The JLF, however, managed to stave off the issue that threatened to, or that is what we thought, dominate it. (And when the writer of the piece in the magazine made it to the festival on Sunday, the question on everyone’s mind was whether he had accepted Dalrymple’s offer to come to the festival where the latter would “buy” him  a drink).

The $50,000 DSC South Asian Literature Prize, which was given to Pakistani-American author H.M. Naqvi for Home Boy, seems to have created a lot of excitement among the writers of the region.

The lure of the JLF, for many, is irresistible. There are authors from all corners of the world, writing in many languages: This year, it is Orhan Pamuk and J.M. Coetzee who are among its major draws.(Coetzee’s reading session on Sunday was jampacked, even though it was not an interactive sesson, with Coetzee declaring that he did have opinions, but his opinions didn’t matter that much to him). It is a festival where there are publishers and agents. Jaipur remains, even though it is not the perfect place to be, an arena where publishers strike deals with authors, promising debutants are poached upon by rival publications, agents sought, authors found. But all this happens as a sideshow. The primary pretension is about ideas on literature. In the coming years, the festival will have to ensure that it is not literature that becomes a sideshow. For if that happens, it will lose out on the serious lovers of literature who care more for substance than symbols.

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Write Choice: Who will Read What in 2011

For The Asian Age’s yearender pages, I was asked to speak to a few authors, asking them what they will read in 2011. Even though I wasn’t quite excited by the idea, I must have contacted almost every author I thought could make for an interesting list. They, in no particular order, included: Aravind Adiga, Amitava Kumar, Kunal Basu, Tabish Khair, Indra Sinha, Taslima Nasreen, Amitav Ghosh, Mohammed Hanif, Chandrahas Choudhury, Advaita Kala, Anuja Chauhan, Manu Joseph, Tishani Doshi, Anjali Joseph, Namita Devidayal, Rajorshi Chakraborti, Mridula Koshy and perhaps one or two more. Almost all of them got back, with some excusing themselves for quite valid reasons. About one or two didn’t. Among those who got back promptly were Amitava Kumar (he’s quite a darling, isn’t he?) and Chandrahas Choudhury. But I remain grateful to all of them for being a part of such a thing. Here is what they had to say:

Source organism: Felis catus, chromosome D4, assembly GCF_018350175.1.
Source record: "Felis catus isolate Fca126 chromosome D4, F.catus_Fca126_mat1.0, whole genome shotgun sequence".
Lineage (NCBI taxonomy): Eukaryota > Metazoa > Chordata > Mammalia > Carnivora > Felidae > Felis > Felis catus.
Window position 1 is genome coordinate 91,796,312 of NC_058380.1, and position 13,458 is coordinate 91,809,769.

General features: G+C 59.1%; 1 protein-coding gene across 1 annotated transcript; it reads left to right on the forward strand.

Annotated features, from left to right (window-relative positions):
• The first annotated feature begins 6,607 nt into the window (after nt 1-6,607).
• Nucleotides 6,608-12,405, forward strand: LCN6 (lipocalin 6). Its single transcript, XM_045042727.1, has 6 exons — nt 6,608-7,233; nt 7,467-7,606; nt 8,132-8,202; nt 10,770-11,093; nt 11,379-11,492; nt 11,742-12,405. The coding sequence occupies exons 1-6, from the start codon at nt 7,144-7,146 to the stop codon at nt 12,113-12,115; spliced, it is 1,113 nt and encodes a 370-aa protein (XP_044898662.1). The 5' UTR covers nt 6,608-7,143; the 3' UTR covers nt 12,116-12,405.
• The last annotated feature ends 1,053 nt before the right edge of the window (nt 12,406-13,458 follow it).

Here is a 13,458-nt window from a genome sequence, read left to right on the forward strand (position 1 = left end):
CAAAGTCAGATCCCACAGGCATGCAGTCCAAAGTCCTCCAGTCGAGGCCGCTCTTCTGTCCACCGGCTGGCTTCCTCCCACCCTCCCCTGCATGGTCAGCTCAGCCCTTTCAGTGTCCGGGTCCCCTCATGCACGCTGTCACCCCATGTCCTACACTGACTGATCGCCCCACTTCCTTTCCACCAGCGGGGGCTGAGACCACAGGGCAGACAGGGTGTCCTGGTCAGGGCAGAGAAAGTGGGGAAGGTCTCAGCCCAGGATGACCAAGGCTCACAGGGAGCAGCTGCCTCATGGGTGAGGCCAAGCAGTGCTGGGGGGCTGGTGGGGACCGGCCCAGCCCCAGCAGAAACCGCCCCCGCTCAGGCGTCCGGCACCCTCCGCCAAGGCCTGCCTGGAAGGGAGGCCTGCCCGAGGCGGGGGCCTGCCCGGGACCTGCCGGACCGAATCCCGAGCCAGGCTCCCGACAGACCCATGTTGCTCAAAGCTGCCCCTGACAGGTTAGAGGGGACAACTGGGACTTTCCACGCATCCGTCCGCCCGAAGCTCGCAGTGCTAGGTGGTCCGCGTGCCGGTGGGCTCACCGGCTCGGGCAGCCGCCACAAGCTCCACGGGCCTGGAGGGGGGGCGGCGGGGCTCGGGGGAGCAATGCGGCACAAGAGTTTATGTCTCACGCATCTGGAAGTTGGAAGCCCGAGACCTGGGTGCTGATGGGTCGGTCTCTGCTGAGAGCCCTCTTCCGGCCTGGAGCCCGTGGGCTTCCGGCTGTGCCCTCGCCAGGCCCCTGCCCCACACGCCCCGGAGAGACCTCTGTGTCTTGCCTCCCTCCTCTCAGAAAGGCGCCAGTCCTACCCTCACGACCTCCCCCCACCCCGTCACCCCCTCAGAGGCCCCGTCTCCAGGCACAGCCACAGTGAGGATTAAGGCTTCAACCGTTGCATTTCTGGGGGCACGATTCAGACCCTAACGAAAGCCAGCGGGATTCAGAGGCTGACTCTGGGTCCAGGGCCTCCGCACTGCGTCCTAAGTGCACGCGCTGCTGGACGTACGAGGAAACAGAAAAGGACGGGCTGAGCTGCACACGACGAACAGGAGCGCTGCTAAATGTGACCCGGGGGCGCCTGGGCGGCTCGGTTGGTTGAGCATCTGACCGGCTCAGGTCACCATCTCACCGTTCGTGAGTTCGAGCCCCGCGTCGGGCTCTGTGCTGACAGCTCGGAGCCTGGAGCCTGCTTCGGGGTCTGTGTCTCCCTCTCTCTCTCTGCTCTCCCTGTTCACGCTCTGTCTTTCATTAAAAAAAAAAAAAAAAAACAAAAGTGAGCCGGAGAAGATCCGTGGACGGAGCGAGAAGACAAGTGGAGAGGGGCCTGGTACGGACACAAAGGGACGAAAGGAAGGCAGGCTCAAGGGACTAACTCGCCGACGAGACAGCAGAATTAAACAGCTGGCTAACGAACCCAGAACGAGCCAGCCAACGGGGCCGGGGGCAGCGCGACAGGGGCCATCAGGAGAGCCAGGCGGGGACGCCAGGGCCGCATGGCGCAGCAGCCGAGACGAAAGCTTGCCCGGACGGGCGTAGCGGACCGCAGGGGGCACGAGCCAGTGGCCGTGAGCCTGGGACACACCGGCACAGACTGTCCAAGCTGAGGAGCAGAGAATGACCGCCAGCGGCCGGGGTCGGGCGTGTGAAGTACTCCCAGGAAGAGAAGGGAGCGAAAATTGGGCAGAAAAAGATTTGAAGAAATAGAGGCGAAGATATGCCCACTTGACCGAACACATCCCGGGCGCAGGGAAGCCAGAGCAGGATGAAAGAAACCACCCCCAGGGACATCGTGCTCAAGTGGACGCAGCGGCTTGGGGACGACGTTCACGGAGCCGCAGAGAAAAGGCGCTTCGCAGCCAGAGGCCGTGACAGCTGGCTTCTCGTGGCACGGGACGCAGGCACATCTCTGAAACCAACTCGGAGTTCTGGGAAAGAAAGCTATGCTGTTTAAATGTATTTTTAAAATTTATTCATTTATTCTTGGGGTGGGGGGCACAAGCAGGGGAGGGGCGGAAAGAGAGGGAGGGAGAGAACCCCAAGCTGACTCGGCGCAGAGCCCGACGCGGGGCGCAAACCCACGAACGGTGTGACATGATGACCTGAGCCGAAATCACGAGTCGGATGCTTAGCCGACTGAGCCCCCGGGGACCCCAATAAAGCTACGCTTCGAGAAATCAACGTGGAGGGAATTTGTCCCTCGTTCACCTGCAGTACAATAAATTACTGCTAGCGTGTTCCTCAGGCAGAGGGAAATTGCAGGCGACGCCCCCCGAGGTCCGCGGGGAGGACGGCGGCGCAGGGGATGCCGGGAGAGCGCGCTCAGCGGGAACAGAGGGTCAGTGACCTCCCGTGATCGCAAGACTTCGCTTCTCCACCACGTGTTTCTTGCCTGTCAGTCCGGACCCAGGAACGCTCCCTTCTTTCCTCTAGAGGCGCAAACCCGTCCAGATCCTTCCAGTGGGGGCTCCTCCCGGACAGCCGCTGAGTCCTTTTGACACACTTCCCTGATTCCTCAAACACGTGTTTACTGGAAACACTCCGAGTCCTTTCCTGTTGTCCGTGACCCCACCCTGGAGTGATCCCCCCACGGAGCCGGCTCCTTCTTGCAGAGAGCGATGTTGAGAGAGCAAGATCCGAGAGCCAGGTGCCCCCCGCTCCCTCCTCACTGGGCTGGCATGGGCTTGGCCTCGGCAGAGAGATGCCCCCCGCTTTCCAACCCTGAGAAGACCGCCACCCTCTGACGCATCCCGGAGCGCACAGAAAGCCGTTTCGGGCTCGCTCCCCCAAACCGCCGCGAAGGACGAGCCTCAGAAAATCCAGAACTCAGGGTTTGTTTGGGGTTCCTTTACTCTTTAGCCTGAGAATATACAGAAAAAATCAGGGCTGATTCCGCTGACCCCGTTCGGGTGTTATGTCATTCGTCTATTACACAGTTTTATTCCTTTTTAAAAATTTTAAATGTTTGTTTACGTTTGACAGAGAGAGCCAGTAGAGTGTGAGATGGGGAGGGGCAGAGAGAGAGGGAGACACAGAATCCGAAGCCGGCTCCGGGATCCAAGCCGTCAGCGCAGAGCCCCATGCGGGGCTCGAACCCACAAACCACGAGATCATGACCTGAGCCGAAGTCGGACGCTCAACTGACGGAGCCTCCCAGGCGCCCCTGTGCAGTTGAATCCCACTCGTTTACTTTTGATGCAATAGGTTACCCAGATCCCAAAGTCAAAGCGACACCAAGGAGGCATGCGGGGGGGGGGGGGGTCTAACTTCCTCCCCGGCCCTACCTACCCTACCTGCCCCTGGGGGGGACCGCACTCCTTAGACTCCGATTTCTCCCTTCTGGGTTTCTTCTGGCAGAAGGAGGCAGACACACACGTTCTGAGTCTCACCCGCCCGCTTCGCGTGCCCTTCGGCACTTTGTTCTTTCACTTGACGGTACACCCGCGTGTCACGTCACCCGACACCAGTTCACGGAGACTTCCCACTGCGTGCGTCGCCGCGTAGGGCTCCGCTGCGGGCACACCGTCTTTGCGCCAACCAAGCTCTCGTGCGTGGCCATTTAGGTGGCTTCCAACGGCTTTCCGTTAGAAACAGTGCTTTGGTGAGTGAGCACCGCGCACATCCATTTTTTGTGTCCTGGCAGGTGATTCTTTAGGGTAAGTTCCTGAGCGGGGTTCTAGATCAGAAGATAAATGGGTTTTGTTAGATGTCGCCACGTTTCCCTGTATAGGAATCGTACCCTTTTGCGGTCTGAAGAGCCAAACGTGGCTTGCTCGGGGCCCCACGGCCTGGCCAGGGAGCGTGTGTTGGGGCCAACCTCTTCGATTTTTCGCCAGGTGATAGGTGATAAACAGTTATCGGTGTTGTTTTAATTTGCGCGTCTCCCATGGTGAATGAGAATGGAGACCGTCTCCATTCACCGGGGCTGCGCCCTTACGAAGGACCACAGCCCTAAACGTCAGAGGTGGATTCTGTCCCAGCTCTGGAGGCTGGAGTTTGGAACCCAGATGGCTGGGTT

Amitava Kumar: “I always felt that E.M. Foster is overrated. Frankly.” Thus begins a recent clip on YouTube featuring Jonathan Franzen. He talks of Foster and Graham Greene, and asks, “What’s all the fuss about?” I’m eager to know what’s all the fuss about Franzen’s Freedom.

Even US President Barack Obama, with his many global responsibilities — responsibilities that involve making time-consuming, soul-devouring compromises with the immoral Republicans — appears to have read Freedom. I haven’t.
I have been busy reading older novels, books published maybe a year or even two years earlier, which have now been narrowed down to a handful for the $50,000 DSC Prize for fiction. The winner will be announced at the Jaipur Literature Festival in January. In any case, the work I’m doing on the jury is no excuse. I’m very much looking forward to the new year when I’ll read three recent novels that I’ve heard so much about: Franzen’s Freedom, of course; Emma Donoghue’s Room with its imaginative experiment in voice; and Jennifer Egan’s A Visit from the Goon Squad, a novel comprised of smartly interlinked stories. I also have near my desk a pile of unread, older classics that friends have recommended to me, including Muriel Spark’s The Prime of Miss Jean Brodie and Evelyn Waugh’s The Loved One. So many books! The other day, to escape the freezing cold, I darted into a bookstore and, on an impulse, bought J.M. Coetzee’s Summertime. I can’t wait to read it, not only because the book was a finalist for the Booker Prize but, more important, because Coetzee is God.

Chandrahas Choudhury: I’m a great admirer of the Tamil writer Salma, whose novel The Hour Past Midnight is to my mind one of the most fulfilling books in all of Indian literature because of its technical prowess and empathy for human dilemmas. Zubaan, the publisher of her novel, is bringing out her poems in 2011 in a translation by Lakshmi Holmstrom. I’m looking forward to reading these.

The political thinker Tony Judt passed away earlier this year when still in his early sixties. His last book, A Grand Illusion?: An Essay on Europe comes out next year. The Egyptian novelist Naguib Mahfouz is one of the greatest names in contemporary letters, and a new translation from the Arabic of his novel Love In The Rain comes out next April. The 15th-century poet Kabir is already well-served in English in translations by Vinay Dharwadker and Linda Hess. Now, in March, we’ll get to see what the Indian poet Arvind Krishna Mehrotra makes of his work in Songs of Kabir (NYRB, March).